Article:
AUGUST 2019 • Volume 12, No. 8

From the Editor

Did you know Albert Einstein had surgery for an abdominal aortic aneurysm (AAA)?

In 1948, grafting procedures were still a decade in the future. Instead, the surgeon wrapped the visible anterior portion of the aneurysm with polyethene cellophane in an effort to strengthen the aortic wall. Einstein went on to live for five more productive years before the aneurysm ruptured, leading to his death.

A more detailed version of the above story, written by Albert B. Lowenfels, MD, is written as Famous Patients, Famous Operations, 2002 – Part 3: The Case of the Scientist with a Pulsating Mass, on Medscape. (You may be asked to log in to read the whole thing, but there is no charge and it’s a fascinating, quick read.)

One of the simulated labs we offer in our RNFA training is our Abdominal Aortic Aneurysm (AAA) Repair Lab, so we’ve chosen that procedure as the surgical topic for this issue.

Our Graduate in the Spotlight is Danielle Berthold, RN, ANP-C, RNFA, who has just been named NIFA’s APRN Graduate Advocate.

And scroll down for our monthly collection of RNFA jobs, plus NIFA’s favorite links.


Julie Lancaster, Editor
Photo of Albert Einstein by Oren Jack Turner [public domain]


Surgical Robot Snakebots

These robot snakes designed by AI could be the next big thing in the operating theater

“Researchers at the Australian Centre for Robotic Vision, part of the Queensland University of Technology (QUT), have been working on the concepts of surgical snakebots since 2015, with the aim of creating more flexible instruments for robotic surgery,” writes Jo Best, in a story that appeared this week on ZD Net.

“After sitting in on knee operations—arthroscopies, where surgeons perform keyhole surgeries to investigate and repair jointsthe QUT team saw there was a need for new tools that could go around corners and fit into the tight spaces of the knee, just a few millimeters wide.”

Now they have designed hardware made of pieces of metal that can telescope inside each other and curve around into small places. And through an “evolutionary” process, they are developing completely unique snakebots designed to match each patient’s anatomy and the specific surgery being done.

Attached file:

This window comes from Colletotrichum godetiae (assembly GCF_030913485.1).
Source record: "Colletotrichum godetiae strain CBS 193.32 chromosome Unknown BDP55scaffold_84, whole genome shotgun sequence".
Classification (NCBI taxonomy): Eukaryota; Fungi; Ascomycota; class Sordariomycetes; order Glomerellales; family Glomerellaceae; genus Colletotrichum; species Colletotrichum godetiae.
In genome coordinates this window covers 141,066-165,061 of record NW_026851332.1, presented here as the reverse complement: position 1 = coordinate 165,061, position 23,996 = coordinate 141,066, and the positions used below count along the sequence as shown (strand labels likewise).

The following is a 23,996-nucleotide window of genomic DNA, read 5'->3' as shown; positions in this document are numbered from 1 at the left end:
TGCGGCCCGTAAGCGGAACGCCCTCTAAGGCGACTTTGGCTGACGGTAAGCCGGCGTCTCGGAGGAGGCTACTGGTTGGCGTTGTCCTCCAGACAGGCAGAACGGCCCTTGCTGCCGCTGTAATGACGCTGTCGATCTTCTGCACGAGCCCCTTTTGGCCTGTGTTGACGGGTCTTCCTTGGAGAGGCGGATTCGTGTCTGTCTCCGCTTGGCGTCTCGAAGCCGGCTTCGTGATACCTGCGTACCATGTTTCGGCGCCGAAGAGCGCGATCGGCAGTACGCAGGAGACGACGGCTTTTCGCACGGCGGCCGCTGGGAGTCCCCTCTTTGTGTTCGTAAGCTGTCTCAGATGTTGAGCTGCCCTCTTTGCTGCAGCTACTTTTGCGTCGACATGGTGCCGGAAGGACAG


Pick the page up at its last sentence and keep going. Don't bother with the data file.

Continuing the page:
Read more on ZD Net
Read more from the Australian Centre for Robotic Vision

Photo: Australian Centre for Robotic Vision

Back to Basics:

Abdominal Aortic Aneurysm (AAA)

Approximately 13,000 deaths occur annually in the U.S. secondary to abdominal aortic aneurysm (AAA) rupture, according to an article in the New England Journal of Medicine. The frequency is higher in smokers and in males over 60 years old.

The following two sites provide a good basic overview on the condition and the two primary surgical approaches: traditional open repair and minimally invasive endovascular aneurysm repair (EVAR).

Read more:

Drawing: Stanford Health Care


Open Abdominal Aortic Aneurysm AAA Repair Abdominal Aortic Aneurysm (AAA) with Right Common Iliac Artery (CIA) Aneurysm and Left CIA Occlusive Disease. Houston Methodist’s DeBakey Heart & Vascular Center.  Watch video . . .

EVAR Animation.This 3D animation shows an endovascular procedure for an abdominal aortic aneurysm, in which catheters are used to place a stent graft in the aneurysm.Watch video . . . 

Environmental Cleaning Crossword Puzzle

This month’s all-new crossword puzzle addresses a topic of primary importance: Environmental Cleaning in the OR.

When you’re ready to check your answers, follow this link to see how well you did. Good luck!


Student Spotlight: Danielle Berthold

Danielle Berthold, RN, ANP-C, RNFA, has just been named NIFA’s APRN Graduate Advocate! Here’s her story.

I have been a nurse for 15 years, with the last 12 years spent as an Adult Nurse Practitioner. My bedside nursing was on a medical/surgical and kidney transplant unit.